The first post of this series was written quite a while ago now. Apologies it has taken so long for a follow up. Since the first post has been written there have been two exciting developments:
- The methods described for generating full waveform metrics have been used to perform the LiDAR analysis for a paper led by Chloe Brown, University of Nottingham.Brown, C.; Boyd, D.S.; Sjögersten, S.; Clewley, D.; Evers, S.L.; Aplin, P. Tropical Peatland Vegetation Structure and Biomass: Optimal Exploitation of Airborne Laser Scanning. Remote Sens. 2018, 10, 671. https://doi.org/10.3390/rs10050671
- SPDLib is now available on Windows, macOS and Linux through conda-forge (as is RSGISLib). See part one for updated install instructions.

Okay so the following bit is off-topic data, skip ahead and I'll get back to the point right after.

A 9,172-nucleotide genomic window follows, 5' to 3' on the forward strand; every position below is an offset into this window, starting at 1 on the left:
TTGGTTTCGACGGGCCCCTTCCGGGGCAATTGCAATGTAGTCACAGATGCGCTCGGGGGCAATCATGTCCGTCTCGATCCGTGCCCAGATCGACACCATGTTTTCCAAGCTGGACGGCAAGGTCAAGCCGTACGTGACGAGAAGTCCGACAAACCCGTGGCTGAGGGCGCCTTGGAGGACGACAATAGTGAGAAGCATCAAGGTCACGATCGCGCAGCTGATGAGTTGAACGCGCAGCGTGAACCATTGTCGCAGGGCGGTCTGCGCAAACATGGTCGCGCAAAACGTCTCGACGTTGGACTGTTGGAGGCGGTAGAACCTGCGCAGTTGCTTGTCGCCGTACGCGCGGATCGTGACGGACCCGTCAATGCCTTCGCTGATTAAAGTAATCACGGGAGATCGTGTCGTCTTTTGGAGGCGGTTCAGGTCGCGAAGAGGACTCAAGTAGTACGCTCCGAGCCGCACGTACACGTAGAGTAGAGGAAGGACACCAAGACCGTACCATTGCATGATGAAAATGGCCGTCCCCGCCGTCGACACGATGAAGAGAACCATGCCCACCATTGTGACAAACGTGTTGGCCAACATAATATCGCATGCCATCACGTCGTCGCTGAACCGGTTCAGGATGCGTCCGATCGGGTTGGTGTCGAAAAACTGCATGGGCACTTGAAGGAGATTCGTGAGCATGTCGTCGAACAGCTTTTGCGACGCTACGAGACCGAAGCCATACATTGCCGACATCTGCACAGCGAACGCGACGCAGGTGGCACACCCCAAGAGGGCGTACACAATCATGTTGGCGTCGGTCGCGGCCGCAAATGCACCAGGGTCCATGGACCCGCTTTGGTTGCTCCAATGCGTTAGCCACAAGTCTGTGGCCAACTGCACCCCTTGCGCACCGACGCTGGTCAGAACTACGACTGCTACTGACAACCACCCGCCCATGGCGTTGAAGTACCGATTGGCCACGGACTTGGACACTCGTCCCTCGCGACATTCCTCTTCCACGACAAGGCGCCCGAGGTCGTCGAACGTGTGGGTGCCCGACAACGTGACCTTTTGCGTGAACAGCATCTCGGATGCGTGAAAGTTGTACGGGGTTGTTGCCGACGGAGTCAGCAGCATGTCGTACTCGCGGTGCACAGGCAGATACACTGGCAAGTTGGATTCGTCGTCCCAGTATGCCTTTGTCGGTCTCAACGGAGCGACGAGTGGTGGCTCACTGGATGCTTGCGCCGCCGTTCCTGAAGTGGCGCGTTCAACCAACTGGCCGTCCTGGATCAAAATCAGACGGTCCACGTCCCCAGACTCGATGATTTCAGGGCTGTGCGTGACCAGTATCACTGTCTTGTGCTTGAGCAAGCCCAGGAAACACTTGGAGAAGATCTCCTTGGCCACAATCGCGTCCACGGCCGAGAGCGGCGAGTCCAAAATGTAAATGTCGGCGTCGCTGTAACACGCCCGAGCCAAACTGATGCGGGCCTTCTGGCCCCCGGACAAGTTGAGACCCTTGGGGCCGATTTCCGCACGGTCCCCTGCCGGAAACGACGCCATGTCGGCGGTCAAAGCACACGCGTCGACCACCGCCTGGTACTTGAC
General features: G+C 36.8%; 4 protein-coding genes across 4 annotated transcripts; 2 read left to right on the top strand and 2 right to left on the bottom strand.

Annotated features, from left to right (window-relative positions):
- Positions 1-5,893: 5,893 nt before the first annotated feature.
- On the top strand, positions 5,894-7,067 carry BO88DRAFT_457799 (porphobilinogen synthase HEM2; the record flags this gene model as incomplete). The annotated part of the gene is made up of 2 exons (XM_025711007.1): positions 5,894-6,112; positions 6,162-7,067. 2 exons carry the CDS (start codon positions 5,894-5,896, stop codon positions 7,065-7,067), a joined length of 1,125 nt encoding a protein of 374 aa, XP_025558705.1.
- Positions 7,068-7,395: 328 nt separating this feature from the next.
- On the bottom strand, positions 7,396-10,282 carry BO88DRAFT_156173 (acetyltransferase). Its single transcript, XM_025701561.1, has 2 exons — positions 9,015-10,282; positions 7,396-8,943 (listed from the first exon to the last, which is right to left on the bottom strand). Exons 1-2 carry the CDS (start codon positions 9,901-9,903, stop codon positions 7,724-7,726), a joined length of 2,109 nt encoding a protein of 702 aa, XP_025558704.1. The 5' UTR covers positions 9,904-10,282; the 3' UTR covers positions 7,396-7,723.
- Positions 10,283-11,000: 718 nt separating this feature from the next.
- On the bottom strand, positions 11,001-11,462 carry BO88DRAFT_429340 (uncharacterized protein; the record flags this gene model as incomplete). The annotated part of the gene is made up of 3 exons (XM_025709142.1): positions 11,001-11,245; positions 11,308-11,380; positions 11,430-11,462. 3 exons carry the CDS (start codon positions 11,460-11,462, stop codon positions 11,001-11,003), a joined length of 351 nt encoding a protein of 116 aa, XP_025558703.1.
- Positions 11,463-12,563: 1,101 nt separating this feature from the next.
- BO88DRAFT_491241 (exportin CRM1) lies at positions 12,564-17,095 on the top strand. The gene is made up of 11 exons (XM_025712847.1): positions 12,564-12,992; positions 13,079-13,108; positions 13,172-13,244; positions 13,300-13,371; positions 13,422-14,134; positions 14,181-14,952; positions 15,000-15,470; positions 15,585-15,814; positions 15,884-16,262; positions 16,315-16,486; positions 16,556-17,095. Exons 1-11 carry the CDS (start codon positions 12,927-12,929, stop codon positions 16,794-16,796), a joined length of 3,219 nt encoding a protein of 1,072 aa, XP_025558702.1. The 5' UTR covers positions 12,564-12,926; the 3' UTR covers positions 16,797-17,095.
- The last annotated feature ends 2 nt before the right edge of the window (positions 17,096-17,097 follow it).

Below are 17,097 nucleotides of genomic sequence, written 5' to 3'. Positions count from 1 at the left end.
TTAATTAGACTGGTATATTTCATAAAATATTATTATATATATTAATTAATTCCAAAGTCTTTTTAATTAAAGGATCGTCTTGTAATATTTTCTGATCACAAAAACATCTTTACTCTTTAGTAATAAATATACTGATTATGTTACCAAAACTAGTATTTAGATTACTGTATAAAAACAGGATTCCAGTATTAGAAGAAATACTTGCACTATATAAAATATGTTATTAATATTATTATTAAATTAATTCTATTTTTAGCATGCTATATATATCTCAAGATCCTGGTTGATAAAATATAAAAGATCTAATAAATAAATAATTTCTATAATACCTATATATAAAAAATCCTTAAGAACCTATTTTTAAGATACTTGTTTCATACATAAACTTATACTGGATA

At the end of part one we had imported the LAS 1.3 file into SPDLib and decomposed the waveforms. This next section will cover ground classification and metrics generation.
- Spatially index data
In part one we had been working with an SPD file without a spatial index (UPD file). However, for subsequent processing steps a spatial index is needed so a spatially indexed file is generated using the spdtranslate command.
As the gridding can use a lot of RAM we are going to process in tiles and then stitch them together. We create a temporary directory to store the tiles using:
Then run the translate command:
spdtranslate --if SPD --of SPD \ -x LAST_RETURN \ -b 1 \ --temppath spd_tmp \ -i LDR-FW-RG13_06-2014-303-05_subset_decomp.spd \ -o LDR-FW-RG13_06-2014-303-05_subset_decomp_gridded.spd